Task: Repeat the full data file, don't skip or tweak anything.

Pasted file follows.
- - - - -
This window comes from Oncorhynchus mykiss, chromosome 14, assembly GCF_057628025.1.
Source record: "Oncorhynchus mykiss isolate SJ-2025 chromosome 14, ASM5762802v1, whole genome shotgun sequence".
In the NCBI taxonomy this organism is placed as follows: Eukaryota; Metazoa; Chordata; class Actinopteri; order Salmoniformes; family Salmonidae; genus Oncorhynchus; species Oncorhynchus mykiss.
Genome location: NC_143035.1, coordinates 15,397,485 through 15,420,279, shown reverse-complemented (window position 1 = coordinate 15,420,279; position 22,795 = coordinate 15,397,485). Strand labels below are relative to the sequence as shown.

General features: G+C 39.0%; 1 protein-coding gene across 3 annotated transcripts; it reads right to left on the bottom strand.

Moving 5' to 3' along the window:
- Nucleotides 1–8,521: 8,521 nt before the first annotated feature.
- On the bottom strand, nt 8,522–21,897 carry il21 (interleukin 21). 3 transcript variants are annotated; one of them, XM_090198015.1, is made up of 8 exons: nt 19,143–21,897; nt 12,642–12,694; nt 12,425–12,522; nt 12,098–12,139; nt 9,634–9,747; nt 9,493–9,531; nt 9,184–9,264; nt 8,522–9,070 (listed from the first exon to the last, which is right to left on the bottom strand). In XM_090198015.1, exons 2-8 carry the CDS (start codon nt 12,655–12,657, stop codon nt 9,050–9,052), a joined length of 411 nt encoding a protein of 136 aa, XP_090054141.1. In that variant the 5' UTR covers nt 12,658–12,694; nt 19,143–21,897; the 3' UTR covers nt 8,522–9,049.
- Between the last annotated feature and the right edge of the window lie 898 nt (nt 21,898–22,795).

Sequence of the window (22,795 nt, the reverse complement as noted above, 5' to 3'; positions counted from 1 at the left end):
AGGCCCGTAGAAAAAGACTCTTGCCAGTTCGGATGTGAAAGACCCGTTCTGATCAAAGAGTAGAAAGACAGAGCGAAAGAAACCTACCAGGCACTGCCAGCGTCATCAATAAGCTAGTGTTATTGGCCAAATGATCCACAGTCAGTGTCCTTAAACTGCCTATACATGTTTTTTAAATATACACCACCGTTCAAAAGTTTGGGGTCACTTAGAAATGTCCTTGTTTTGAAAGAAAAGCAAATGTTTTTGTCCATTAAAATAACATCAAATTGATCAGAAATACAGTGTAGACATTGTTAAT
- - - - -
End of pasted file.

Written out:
This window comes from Oncorhynchus mykiss, chromosome 14, assembly GCF_057628025.1.
Source record: "Oncorhynchus mykiss isolate SJ-2025 chromosome 14, ASM5762802v1, whole genome shotgun sequence".
In the NCBI taxonomy this organism is placed as follows: Eukaryota; Metazoa; Chordata; class Actinopteri; order Salmoniformes; family Salmonidae; genus Oncorhynchus; species Oncorhynchus mykiss.
Genome location: NC_143035.1, coordinates 15,397,485 through 15,420,279, shown reverse-complemented (window position 1 = coordinate 15,420,279; position 22,795 = coordinate 15,397,485). Strand labels below are relative to the sequence as shown.

General features: G+C 39.0%; 1 protein-coding gene across 3 annotated transcripts; it reads right to left on the bottom strand.

Moving 5' to 3' along the window:
- Nucleotides 1–8,521: 8,521 nt before the first annotated feature.
- On the bottom strand, nt 8,522–21,897 carry il21 (interleukin 21). 3 transcript variants are annotated; one of them, XM_090198015.1, is made up of 8 exons: nt 19,143–21,897; nt 12,642–12,694; nt 12,425–12,522; nt 12,098–12,139; nt 9,634–9,747; nt 9,493–9,531; nt 9,184–9,264; nt 8,522–9,070 (listed from the first exon to the last, which is right to left on the bottom strand). In XM_090198015.1, exons 2-8 carry the CDS (start codon nt 12,655–12,657, stop codon nt 9,050–9,052), a joined length of 411 nt encoding a protein of 136 aa, XP_090054141.1. In that variant the 5' UTR covers nt 12,658–12,694; nt 19,143–21,897; the 3' UTR covers nt 8,522–9,049.
- Between the last annotated feature and the right edge of the window lie 898 nt (nt 21,898–22,795).

Sequence of the window (22,795 nt, the reverse complement as noted above, 5' to 3'; positions counted from 1 at the left end):
AGGCCCGTAGAAAAAGACTCTTGCCAGTTCGGATGTGAAAGACCCGTTCTGATCAAAGAGTAGAAAGACAGAGCGAAAGAAACCTACCAGGCACTGCCAGCGTCATCAATAAGCTAGTGTTATTGGCCAAATGATCCACAGTCAGTGTCCTTAAACTGCCTATACATGTTTTTTAAATATACACCACCGTTCAAAAGTTTGGGGTCACTTAGAAATGTCCTTGTTTTGAAAGAAAAGCAAATGTTTTTGTCCATTAAAATAACATCAAATTGATCAGAAATACAGTGTAGACATTGTTAAT